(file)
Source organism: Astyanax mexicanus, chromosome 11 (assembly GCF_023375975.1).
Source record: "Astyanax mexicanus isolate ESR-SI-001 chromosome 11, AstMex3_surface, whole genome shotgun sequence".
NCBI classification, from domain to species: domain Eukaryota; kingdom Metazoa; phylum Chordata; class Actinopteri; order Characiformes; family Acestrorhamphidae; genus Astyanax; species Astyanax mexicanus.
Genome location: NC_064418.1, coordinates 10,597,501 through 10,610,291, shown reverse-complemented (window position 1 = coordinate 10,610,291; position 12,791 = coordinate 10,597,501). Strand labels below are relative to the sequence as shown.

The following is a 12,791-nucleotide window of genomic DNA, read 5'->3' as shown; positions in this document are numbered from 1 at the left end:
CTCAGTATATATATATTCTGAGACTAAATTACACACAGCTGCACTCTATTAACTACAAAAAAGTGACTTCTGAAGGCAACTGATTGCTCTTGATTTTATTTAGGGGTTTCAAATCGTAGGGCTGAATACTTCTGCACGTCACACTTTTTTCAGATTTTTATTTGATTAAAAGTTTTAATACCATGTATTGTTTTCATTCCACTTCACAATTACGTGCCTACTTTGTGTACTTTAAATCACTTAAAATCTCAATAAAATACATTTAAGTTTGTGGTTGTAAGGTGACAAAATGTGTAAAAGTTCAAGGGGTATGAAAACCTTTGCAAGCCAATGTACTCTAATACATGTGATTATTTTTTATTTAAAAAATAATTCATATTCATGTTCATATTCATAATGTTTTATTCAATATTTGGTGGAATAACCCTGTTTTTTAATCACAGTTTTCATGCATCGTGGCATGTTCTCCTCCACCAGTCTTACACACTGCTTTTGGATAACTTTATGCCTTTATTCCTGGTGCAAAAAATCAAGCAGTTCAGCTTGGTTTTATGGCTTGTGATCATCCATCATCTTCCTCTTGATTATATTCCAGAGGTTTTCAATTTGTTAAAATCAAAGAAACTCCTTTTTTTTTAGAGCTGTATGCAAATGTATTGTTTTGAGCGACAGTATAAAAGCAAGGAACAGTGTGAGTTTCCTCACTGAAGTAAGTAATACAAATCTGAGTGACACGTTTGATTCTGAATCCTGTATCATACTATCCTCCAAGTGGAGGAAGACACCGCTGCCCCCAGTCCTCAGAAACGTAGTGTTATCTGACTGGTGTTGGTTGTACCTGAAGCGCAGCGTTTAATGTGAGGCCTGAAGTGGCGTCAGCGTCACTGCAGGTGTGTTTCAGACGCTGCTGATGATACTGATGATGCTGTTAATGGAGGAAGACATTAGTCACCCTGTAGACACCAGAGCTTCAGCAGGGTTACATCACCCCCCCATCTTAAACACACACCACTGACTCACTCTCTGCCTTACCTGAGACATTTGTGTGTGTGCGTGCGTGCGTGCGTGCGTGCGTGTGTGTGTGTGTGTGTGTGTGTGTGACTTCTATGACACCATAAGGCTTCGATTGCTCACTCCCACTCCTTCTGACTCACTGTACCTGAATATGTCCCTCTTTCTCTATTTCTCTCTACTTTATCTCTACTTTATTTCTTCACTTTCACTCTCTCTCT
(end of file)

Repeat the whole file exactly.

Source organism: Astyanax mexicanus, chromosome 11 (assembly GCF_023375975.1).
Source record: "Astyanax mexicanus isolate ESR-SI-001 chromosome 11, AstMex3_surface, whole genome shotgun sequence".
NCBI classification, from domain to species: domain Eukaryota; kingdom Metazoa; phylum Chordata; class Actinopteri; order Characiformes; family Acestrorhamphidae; genus Astyanax; species Astyanax mexicanus.
Genome location: NC_064418.1, coordinates 10,597,501 through 10,610,291, shown reverse-complemented (window position 1 = coordinate 10,610,291; position 12,791 = coordinate 10,597,501). Strand labels below are relative to the sequence as shown.

The following is a 12,791-nucleotide window of genomic DNA, read 5'->3' as shown; positions in this document are numbered from 1 at the left end:
CTCAGTATATATATATTCTGAGACTAAATTACACACAGCTGCACTCTATTAACTACAAAAAAGTGACTTCTGAAGGCAACTGATTGCTCTTGATTTTATTTAGGGGTTTCAAATCGTAGGGCTGAATACTTCTGCACGTCACACTTTTTTCAGATTTTTATTTGATTAAAAGTTTTAATACCATGTATTGTTTTCATTCCACTTCACAATTACGTGCCTACTTTGTGTACTTTAAATCACTTAAAATCTCAATAAAATACATTTAAGTTTGTGGTTGTAAGGTGACAAAATGTGTAAAAGTTCAAGGGGTATGAAAACCTTTGCAAGCCAATGTACTCTAATACATGTGATTATTTTTTATTTAAAAAATAATTCATATTCATGTTCATATTCATAATGTTTTATTCAATATTTGGTGGAATAACCCTGTTTTTTAATCACAGTTTTCATGCATCGTGGCATGTTCTCCTCCACCAGTCTTACACACTGCTTTTGGATAACTTTATGCCTTTATTCCTGGTGCAAAAAATCAAGCAGTTCAGCTTGGTTTTATGGCTTGTGATCATCCATCATCTTCCTCTTGATTATATTCCAGAGGTTTTCAATTTGTTAAAATCAAAGAAACTCCTTTTTTTTTAGAGCTGTATGCAAATGTATTGTTTTGAGCGACAGTATAAAAGCAAGGAACAGTGTGAGTTTCCTCACTGAAGTAAGTAATACAAATCTGAGTGACACGTTTGATTCTGAATCCTGTATCATACTATCCTCCAAGTGGAGGAAGACACCGCTGCCCCCAGTCCTCAGAAACGTAGTGTTATCTGACTGGTGTTGGTTGTACCTGAAGCGCAGCGTTTAATGTGAGGCCTGAAGTGGCGTCAGCGTCACTGCAGGTGTGTTTCAGACGCTGCTGATGATACTGATGATGCTGTTAATGGAGGAAGACATTAGTCACCCTGTAGACACCAGAGCTTCAGCAGGGTTACATCACCCCCCCATCTTAAACACACACCACTGACTCACTCTCTGCCTTACCTGAGACATTTGTGTGTGTGCGTGCGTGCGTGCGTGCGTGCGTGTGTGTGTGTGTGTGTGTGTGTGTGACTTCTATGACACCATAAGGCTTCGATTGCTCACTCCCACTCCTTCTGACTCACTGTACCTGAATATGTCCCTCTTTCTCTATTTCTCTCTACTTTATCTCTACTTTATTTCTTCACTTTCACTCTCTCTCT